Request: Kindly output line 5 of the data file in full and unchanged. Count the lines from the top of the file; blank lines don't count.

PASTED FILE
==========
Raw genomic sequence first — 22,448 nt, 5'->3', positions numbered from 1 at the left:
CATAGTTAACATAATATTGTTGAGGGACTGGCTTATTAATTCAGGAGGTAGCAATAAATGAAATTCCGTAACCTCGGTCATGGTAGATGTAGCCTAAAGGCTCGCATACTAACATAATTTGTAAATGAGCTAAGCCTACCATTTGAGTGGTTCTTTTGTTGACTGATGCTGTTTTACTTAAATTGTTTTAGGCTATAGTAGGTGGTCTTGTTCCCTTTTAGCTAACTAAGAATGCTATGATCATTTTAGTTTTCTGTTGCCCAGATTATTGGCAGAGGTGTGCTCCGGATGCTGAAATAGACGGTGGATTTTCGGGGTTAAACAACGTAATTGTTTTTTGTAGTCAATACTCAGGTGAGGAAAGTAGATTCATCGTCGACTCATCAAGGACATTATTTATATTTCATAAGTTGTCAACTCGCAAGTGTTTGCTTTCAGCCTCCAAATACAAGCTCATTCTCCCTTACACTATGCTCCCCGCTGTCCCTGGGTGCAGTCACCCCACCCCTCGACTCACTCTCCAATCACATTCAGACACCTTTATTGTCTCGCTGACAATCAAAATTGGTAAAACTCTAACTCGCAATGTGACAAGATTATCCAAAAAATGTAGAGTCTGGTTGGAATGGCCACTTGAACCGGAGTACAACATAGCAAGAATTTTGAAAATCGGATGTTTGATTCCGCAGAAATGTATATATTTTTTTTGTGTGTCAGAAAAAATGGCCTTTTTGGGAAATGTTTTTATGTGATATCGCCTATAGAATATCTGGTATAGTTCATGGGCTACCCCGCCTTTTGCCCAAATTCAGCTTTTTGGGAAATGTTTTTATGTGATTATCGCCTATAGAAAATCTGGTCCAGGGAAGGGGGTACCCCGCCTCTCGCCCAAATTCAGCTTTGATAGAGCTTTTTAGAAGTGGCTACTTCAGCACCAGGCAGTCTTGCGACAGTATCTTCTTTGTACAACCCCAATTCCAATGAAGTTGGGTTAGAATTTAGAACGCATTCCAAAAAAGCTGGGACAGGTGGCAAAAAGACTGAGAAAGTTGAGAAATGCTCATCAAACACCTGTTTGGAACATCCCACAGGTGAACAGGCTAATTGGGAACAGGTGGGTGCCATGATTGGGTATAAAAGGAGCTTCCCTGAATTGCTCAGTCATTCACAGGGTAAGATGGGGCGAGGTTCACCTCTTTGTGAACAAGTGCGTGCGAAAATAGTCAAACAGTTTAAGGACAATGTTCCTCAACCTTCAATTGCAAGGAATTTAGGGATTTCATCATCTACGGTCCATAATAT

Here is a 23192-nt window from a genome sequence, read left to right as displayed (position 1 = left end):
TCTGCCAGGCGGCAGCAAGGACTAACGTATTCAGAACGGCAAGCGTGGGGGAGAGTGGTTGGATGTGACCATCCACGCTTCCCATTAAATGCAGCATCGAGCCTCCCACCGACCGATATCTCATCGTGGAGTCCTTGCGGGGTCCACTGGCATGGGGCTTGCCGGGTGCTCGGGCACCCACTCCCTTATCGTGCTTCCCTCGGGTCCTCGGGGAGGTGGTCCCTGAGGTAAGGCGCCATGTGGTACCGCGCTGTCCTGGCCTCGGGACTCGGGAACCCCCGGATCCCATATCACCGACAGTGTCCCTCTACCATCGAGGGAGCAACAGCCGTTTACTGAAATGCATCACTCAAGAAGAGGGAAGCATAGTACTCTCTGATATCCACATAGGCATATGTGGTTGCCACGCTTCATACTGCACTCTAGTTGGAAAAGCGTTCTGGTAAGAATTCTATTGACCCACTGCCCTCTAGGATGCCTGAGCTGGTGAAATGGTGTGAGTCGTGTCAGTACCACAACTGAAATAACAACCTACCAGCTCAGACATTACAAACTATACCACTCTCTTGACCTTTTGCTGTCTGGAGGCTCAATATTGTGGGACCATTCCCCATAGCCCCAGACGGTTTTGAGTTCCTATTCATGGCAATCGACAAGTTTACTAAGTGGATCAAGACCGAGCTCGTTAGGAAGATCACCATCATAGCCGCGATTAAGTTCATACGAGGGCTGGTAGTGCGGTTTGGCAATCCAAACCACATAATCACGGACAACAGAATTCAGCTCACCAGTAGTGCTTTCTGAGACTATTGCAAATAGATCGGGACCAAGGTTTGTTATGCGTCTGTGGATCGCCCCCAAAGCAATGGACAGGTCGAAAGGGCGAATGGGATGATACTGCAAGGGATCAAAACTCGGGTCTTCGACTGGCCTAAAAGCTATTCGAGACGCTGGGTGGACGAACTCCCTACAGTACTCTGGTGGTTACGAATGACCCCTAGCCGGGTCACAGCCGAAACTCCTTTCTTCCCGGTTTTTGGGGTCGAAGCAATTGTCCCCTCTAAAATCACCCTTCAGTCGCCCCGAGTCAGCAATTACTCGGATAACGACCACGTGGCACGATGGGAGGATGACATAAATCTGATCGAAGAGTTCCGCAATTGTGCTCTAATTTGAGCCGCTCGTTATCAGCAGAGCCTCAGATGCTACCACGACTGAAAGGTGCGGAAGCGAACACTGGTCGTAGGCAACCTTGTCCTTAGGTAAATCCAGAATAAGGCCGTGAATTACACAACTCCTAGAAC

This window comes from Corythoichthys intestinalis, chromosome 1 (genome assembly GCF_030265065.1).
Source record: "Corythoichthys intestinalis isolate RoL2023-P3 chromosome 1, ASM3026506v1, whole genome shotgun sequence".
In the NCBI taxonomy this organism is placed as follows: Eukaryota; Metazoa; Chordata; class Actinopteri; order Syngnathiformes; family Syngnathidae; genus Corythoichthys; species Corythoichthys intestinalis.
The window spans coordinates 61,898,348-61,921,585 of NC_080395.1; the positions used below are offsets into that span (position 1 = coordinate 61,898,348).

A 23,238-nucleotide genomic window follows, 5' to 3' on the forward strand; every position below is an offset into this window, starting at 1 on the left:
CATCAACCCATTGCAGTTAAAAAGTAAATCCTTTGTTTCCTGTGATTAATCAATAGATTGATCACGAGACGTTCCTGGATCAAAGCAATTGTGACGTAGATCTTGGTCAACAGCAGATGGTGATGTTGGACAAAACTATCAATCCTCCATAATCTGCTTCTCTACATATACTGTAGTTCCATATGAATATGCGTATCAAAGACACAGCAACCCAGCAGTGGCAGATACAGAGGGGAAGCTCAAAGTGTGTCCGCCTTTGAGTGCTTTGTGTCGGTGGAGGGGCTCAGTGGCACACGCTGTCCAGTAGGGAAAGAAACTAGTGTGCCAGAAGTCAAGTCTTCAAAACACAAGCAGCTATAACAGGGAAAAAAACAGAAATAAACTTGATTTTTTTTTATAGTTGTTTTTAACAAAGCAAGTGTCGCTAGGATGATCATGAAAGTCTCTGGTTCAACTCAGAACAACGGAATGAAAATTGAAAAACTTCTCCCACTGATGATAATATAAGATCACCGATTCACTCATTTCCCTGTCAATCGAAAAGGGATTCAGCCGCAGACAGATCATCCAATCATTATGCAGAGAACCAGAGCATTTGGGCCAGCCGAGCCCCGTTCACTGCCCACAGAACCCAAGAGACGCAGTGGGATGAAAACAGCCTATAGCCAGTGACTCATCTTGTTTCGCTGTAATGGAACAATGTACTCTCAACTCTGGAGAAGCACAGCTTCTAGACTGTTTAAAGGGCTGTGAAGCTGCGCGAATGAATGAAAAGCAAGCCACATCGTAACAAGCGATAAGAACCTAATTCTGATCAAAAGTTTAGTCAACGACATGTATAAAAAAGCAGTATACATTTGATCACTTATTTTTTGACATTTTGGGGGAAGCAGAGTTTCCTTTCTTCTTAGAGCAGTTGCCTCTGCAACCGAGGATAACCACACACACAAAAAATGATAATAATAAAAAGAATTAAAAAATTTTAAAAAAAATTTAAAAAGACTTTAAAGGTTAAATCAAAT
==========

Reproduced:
This window comes from Corythoichthys intestinalis, chromosome 1 (genome assembly GCF_030265065.1).